As Holiday explains in his new book, the stillness can also help to cool things down. Or even save the world!

During the Cuban Missile Crisis, Kennedy chose to sit in the garden, go swimming and withdraw to reflect deeply on the issue. As we all know, he came up with a brilliant solution of placing a blockade around Cuba. He could’ve also immediately reacted with a vengeance – but things would’ve been probably very different in this world, had he done that.

If we get away from all the noise, we can indeed come up with greatly better solutions than our conscious mind would at the heat of the moment. All great thinkers understand this.


Be turned on by obstacles

Stoicism is most likely the best form of philosophy out there. The reason is this: it’s practical. It doesn’t require any debates whether this means this or that. It’s not an intellectual exercise.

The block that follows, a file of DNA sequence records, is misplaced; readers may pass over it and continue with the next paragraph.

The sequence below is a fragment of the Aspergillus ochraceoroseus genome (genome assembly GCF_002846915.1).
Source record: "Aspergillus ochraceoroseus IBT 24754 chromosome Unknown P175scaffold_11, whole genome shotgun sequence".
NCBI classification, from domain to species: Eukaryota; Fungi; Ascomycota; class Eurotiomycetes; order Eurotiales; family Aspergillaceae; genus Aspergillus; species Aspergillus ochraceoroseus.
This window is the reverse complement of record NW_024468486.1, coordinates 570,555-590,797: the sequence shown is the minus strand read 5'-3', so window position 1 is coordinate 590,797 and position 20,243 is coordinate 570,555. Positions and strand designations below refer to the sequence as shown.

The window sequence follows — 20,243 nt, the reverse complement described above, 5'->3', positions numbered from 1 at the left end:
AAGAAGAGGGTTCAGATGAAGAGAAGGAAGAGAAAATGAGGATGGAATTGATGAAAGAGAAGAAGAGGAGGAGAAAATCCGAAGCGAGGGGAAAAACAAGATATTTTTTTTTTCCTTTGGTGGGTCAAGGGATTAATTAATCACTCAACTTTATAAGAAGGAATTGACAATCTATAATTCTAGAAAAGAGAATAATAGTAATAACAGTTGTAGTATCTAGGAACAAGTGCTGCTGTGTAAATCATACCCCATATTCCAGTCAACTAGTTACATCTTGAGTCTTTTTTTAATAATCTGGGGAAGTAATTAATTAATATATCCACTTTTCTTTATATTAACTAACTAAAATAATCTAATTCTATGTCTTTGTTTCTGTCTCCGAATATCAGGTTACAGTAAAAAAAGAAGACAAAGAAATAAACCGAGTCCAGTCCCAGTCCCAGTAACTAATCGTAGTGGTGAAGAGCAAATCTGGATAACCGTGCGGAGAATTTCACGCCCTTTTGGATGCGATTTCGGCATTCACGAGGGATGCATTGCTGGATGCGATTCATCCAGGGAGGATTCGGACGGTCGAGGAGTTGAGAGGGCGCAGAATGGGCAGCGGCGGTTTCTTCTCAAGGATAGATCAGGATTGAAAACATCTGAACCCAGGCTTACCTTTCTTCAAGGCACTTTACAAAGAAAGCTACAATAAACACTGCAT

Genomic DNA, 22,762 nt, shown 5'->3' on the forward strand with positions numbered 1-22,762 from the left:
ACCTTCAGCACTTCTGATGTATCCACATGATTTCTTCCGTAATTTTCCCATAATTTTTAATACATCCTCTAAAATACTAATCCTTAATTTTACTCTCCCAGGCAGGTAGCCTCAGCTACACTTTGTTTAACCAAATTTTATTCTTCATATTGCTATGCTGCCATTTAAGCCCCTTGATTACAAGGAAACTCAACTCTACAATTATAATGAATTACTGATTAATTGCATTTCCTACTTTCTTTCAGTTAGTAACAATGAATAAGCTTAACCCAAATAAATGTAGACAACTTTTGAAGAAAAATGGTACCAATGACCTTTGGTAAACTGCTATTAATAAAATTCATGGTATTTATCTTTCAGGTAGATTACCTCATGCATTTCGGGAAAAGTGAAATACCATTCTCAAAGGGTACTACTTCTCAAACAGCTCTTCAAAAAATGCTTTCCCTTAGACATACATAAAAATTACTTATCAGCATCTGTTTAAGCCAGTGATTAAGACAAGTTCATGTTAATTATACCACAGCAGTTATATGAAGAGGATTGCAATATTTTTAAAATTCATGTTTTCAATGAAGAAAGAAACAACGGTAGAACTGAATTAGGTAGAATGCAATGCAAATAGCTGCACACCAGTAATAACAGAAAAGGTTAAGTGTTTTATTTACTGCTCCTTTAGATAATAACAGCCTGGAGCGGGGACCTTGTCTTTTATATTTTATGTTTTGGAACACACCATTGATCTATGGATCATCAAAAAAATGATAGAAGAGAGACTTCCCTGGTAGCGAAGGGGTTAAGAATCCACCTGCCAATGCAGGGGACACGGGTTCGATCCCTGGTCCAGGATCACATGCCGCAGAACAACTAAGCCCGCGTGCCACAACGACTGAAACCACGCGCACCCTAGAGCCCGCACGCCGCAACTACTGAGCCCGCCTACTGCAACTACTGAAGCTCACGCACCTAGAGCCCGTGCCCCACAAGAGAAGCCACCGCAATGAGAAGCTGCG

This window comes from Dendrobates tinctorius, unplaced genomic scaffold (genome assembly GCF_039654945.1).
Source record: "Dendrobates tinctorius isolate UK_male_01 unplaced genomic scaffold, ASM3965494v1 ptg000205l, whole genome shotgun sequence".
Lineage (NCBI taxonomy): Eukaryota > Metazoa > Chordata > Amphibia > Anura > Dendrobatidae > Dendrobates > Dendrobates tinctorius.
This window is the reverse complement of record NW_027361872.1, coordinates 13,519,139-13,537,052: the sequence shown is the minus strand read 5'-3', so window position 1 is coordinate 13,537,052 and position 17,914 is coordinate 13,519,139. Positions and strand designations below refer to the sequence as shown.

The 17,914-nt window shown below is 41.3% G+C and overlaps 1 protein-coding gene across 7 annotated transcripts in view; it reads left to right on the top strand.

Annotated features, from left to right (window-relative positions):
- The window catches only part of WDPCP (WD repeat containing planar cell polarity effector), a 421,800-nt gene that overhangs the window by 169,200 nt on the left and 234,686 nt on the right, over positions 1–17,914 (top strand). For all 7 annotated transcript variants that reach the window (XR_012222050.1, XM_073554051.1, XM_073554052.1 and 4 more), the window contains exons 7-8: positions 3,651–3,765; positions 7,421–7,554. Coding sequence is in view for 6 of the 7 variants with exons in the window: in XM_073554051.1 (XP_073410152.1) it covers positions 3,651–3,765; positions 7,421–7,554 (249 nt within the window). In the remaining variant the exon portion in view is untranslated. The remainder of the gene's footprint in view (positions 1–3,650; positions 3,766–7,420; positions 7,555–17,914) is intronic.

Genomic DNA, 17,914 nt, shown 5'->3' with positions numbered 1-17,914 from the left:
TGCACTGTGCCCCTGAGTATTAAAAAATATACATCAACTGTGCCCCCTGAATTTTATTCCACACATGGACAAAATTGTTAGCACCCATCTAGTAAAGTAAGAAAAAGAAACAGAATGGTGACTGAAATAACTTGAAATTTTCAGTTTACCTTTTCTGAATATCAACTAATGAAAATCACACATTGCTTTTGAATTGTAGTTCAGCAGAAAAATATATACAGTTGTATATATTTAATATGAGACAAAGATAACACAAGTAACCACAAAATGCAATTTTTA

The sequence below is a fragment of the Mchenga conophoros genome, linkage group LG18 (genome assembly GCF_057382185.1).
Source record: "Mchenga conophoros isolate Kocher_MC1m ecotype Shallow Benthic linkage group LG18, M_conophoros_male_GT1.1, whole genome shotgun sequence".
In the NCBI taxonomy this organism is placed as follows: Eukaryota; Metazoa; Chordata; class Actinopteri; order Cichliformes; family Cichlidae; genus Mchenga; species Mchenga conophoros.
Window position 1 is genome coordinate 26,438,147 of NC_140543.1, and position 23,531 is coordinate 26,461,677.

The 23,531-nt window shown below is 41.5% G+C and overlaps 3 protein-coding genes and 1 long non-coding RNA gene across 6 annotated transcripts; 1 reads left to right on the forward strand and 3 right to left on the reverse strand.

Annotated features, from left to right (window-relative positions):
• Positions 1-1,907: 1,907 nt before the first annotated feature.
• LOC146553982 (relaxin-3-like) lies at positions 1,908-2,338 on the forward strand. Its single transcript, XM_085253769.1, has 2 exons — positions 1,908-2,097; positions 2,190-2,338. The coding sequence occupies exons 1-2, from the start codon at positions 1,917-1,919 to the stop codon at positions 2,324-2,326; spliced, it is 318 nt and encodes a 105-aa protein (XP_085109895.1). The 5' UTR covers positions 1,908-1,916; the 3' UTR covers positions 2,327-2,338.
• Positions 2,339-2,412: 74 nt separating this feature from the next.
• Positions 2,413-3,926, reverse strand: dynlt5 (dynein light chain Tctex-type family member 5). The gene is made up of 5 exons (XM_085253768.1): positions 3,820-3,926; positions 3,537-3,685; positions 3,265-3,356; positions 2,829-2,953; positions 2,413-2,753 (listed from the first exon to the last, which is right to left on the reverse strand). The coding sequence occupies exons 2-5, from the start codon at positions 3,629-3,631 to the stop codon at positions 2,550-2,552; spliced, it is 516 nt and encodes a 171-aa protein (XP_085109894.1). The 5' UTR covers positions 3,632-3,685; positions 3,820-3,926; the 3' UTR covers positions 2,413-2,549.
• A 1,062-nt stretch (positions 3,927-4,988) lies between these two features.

The leaders of stoicism were not some poor rags either. Marcus Aurelius, who practiced stoicism, was at the time, the most powerful man on Earth. Seneca was a wealthy advisor. Epictetus founded his own school, where he taught great intellectuals.

These men talked about patience, humility, and compassion. To paraphrase Ryan Holiday: if you were a dictator, would you write about restraint and humility in your diary? Marcus Aurelius did.

“The impediment to action advances action. What stands in the way becomes the way.” Marcus Aurelius

Our society wants to avoid obstacles. We think obstacles are bad, and if we hit one, we get frustrated, angry, or sad.

The truth is, there will always be polarity. It’s the law of the Universe. There’s hot and cold, day and night, happy and sad, pain and pleasure. So, obstacles are part of life – they will never cease to exist. You will always have obstacles.

Therefore, instead of trying to avoid obstacles or being surprised by them, we should always expect them and not view them as something” bad” but rather part of life.

A good person dyes events with his own color … and turns whatever happens to his own benefit.